SANTA FE, NM (AP) — Bronze statues of mythical meth chefs Walter White and Jesse Pinkman were erected at the Albuquerque Convention Center on Friday to commemorate Breaking Bad and its entertainment legacy, drawing applause. in a city that played its own gritty supporting role.
Local politicians, including Albuquerque Mayor Tim Keller, met with Breaking Bad stars Bryan Cranston, Aaron Paul and director Vince Gilligan to help unveil the piece donated by Gilligan and Sony Pictures.
The 2008–2013 show and its ongoing prequel, Better Call Saul, helped revive filmmaking in New Mexico and also brought Albuquerque closer to the real fight against drug addiction and crime.
Gilligan said he understands that statues of “two fictional notorious meth dealers” will not be universally cherished in New Mexico.
“Seriously, some people will no doubt say, ‘Wow, just what our city needs.’ And I understand that,” said Gillian. “I see two of the best actors America has ever produced. I see them in character as two incredible tragic figures, instructive stories.
Still a fixture on NetflixAMC’s Breaking Bad series follows the fictional underworld trajectory of a high school science teacher played by Cranston and an ex-student played by Paul as they team up to manufacture and distribute methamphetamine amid violent, thrilling plot twists.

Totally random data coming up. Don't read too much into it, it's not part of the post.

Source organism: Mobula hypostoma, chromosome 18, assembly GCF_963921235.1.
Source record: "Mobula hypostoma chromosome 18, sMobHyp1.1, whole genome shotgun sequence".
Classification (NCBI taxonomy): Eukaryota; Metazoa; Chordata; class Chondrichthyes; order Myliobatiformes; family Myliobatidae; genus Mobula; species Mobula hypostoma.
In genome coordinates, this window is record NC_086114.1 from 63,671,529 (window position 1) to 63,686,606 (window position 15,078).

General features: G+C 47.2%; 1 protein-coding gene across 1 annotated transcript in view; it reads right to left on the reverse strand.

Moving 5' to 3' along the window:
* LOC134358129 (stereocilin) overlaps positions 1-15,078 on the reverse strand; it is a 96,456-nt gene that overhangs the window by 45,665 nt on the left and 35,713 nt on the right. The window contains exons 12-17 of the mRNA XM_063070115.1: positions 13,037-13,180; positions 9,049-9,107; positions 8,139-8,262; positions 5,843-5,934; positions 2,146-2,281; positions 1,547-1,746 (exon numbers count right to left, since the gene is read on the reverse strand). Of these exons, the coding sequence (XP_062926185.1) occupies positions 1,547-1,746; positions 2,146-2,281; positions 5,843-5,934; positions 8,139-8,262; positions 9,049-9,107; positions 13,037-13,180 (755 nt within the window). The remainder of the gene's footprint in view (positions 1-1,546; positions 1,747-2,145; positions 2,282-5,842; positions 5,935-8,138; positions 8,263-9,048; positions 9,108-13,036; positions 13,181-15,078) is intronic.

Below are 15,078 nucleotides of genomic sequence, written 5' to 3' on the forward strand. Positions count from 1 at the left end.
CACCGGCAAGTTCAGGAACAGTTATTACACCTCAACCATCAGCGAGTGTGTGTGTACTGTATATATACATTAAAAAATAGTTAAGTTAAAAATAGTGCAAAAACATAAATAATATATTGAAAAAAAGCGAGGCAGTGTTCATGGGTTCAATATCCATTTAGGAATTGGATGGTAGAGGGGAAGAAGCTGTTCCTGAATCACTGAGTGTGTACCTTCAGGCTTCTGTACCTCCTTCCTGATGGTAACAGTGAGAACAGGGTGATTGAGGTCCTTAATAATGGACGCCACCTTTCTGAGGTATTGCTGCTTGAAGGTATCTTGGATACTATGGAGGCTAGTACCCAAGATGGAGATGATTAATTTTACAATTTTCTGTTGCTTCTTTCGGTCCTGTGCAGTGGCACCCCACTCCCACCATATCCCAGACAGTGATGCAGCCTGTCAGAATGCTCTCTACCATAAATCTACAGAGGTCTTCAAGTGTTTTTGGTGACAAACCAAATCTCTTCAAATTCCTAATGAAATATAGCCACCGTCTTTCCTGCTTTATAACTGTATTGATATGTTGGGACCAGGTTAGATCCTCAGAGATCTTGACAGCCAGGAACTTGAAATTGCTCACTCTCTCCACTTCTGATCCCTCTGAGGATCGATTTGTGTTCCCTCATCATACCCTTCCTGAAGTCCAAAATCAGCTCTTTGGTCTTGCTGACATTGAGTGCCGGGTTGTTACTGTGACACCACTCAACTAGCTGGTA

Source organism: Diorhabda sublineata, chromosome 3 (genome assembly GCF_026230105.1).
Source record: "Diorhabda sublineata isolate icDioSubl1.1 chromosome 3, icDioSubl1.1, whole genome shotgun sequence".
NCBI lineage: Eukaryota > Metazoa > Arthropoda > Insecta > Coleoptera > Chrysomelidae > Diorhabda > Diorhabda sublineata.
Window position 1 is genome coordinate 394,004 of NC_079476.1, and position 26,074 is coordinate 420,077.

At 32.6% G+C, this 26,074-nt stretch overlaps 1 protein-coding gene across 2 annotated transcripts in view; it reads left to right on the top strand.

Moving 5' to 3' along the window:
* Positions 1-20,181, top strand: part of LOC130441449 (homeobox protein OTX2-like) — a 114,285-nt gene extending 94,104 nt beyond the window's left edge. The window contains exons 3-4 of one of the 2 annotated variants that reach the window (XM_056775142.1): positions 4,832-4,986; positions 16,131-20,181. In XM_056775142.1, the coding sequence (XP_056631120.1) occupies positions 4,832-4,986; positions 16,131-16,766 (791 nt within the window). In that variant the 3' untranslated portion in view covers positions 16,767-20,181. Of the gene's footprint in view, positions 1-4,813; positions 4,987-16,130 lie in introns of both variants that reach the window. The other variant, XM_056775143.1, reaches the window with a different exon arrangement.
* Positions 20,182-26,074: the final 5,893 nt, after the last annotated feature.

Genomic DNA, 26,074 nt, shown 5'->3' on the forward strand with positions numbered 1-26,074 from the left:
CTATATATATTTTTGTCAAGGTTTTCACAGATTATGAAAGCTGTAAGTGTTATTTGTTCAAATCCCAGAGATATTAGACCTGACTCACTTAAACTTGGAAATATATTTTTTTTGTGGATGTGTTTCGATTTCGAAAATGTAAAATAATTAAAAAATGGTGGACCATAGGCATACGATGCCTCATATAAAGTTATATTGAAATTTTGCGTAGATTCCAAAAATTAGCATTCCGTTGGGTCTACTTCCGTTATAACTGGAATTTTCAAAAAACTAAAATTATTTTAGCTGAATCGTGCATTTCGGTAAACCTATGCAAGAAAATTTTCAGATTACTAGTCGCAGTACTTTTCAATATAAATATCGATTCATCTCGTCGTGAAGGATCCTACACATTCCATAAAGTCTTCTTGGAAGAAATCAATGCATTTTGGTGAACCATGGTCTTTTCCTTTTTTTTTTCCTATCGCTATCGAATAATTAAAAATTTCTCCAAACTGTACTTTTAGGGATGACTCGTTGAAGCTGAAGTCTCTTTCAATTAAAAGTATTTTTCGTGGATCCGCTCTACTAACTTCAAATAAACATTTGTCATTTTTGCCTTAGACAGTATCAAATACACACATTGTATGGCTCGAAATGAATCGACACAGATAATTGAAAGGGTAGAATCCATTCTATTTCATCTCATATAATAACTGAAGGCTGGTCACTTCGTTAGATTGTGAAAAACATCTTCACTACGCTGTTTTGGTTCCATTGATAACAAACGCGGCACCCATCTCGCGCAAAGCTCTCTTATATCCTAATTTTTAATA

The show and its iconic characters are already featured on T-shirts and merchandise at the airport, and guides in Albuquerque escort shepherd fans to former filming locations in a replica of the show’s van, which was also used as a meth lab.
New Mexico has long struggled with addiction: over the past three decades, more than 43,000 people have died from alcohol and drug overdoses. Albuquerque is also currently struggling with a record slew of murders.
The rise in methamphetamine and fentanyl overdose deaths surpassed heroin and prescription opioids as the top causes of drug overdose deaths in the state in 2020.
Keller heralded the positive economic impact of Breaking Bad and Better Call Saul on Albuquerque, noting the dollars and the joy they bring to the city, which he jokingly called “Tamale Wood.”
“While the stories may be fictional, jobs are real every single day,” Keller said. “The city is also a character. … We see ourselves in many ways, good and bad.”
Republican state rep. Rod Montoya of Farmington said he admires Cranston as an actor, but the statues draw the wrong attention.
“I’m glad New Mexico got the order, but really?” Montoya said. “Are we going down the path of literally glorifying meth manufacturers?”
He also questioned the logic of the tribute after Albuquerque removed a statue of Spanish conqueror Juan de Oñate in June 2020.
Demonstrators tried to toss this bronze work of art in denunciation of Oñate’s mistreatment of Native Americans approximately 500 years ago. A fight that started at the rally led to a shootout, as a result of which one person was wounded.
New Mexico politicians, including the governor. Michel Loujean Grisham are pinning their hopes on the film industry to expand economic opportunities in the state with the highest unemployment rate in the country.
New Mexico’s film and television industry recently hit a new production peak, setting a record state spending of $855 million for the fiscal year ending in June. Recent government funded video projects include the Netflix series Stranger Things.
New Mexico offers a 25% to 35% rebate on state video production costs, helping filmmakers large and small pay for their work. In 2019, incentive payments peaked at $148 million.